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New University of York scientific research base set for go-ahead
8:09am Thursday 4th October 2012 in News
PLANS for a new scientific research base at the University of York could get the go-ahead next week, despite concerns about its impact on a neighbouring village.
Under the scheme a two-storey building would be created on the university’s original Heslington West campus to house the Wolfson Atmospheric Chemistry Research Centre and up to 40 staff, working to meet “environmental challenges”.
But the Innovation Way scheme has been called in for debate by Heslington councillor David Levene because residents are worried it would encroach on the local conservation area, affect a footpath leading to Heslington Church and create noise.
City of York Council’s east area planning sub-committee will consider the plan next week and have been advised by officers to approve it. If it is approved, the centre would be built on land currently used as a car park for the physics department.
The planning application saysthe centre could be the first of its kind in the UK.
Research there would be partially funded by a grant from the Wolfson Foundation, a charity which supports studies in the fields of science, medicine, health and education. It would make “world-leading contributions” to studies into air quality and climate change.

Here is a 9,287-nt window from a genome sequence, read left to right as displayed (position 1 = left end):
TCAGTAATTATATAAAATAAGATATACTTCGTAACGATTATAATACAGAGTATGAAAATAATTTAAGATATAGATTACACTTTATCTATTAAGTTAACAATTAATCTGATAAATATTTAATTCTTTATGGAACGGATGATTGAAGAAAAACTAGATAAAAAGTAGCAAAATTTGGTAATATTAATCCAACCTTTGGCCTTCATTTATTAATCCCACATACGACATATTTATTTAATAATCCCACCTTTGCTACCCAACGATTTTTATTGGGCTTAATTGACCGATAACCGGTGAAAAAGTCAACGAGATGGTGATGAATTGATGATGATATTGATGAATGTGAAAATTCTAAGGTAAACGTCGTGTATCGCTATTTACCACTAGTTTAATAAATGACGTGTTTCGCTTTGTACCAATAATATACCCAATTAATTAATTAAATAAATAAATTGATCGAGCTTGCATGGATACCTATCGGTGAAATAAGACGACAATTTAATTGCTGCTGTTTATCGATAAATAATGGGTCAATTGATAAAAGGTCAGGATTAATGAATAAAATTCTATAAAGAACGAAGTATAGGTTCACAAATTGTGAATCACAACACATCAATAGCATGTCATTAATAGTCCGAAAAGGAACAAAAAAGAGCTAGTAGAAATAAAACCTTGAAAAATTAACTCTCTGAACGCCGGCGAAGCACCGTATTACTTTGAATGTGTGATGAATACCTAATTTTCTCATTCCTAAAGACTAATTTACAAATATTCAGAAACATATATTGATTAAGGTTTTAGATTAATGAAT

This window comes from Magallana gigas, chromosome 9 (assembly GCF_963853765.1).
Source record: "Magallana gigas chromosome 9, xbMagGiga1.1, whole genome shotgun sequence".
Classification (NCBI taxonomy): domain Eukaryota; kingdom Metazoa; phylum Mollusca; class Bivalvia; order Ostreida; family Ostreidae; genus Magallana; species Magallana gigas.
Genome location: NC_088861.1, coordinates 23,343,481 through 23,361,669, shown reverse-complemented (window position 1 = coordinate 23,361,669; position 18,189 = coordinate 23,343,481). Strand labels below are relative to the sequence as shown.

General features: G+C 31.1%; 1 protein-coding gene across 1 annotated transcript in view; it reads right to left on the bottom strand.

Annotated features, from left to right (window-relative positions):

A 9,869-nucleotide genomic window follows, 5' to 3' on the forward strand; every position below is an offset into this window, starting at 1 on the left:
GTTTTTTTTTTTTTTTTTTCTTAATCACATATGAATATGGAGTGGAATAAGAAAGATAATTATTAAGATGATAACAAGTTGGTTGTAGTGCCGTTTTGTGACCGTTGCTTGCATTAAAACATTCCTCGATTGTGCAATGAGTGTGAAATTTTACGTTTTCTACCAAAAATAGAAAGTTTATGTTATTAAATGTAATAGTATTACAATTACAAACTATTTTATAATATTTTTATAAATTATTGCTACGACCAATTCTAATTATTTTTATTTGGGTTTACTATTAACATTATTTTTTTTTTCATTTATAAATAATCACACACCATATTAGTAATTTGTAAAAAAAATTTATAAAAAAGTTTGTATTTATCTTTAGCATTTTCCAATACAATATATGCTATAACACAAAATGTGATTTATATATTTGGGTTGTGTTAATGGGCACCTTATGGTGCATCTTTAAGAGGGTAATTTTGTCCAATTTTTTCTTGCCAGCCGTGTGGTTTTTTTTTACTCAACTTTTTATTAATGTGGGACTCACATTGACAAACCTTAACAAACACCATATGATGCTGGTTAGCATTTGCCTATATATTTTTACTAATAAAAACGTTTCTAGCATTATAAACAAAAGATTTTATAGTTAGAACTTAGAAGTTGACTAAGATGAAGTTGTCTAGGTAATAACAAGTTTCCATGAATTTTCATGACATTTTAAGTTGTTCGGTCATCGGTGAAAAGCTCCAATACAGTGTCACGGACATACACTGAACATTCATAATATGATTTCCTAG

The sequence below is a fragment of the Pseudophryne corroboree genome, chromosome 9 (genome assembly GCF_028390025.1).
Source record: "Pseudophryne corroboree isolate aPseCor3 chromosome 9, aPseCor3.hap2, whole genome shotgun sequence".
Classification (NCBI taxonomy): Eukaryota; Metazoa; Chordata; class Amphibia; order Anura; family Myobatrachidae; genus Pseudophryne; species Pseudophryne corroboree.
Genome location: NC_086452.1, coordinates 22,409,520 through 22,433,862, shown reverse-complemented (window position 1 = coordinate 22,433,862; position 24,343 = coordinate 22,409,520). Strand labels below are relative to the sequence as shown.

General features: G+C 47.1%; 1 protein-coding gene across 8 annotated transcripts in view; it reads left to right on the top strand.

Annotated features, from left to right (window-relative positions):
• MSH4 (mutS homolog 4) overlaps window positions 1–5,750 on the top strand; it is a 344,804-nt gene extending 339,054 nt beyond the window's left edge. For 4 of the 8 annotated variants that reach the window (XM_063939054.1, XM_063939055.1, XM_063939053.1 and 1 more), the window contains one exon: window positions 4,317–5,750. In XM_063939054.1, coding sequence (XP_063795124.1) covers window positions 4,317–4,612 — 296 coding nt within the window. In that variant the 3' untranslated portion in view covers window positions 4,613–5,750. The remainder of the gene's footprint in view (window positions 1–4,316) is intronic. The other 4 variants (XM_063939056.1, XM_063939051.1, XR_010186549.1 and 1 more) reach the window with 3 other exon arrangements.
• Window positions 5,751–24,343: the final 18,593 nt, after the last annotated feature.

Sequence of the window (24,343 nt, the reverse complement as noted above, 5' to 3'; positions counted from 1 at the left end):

Although Coun Levene has asked for the proposals to be discussed by a planning committee, a report by council development management officer Erik Matthews said only one objection had been received from a resident, who claimed the building was “shoehorned into a small site”, would affect the church footpath and wildlife, and would affect the “rural character” of nearby woodland. They also said the development of Heslington West was being done in “piecemeal” fashion and this was “eroding the character of Heslington”.
Mr Matthews’ report said the application was in line with the council’s planning policy for the university area, which excludes the campus from the Green Belt to allow it to be developed, and the design of the centre was “acceptable and appropriate” and would have “limited impact” on the area.
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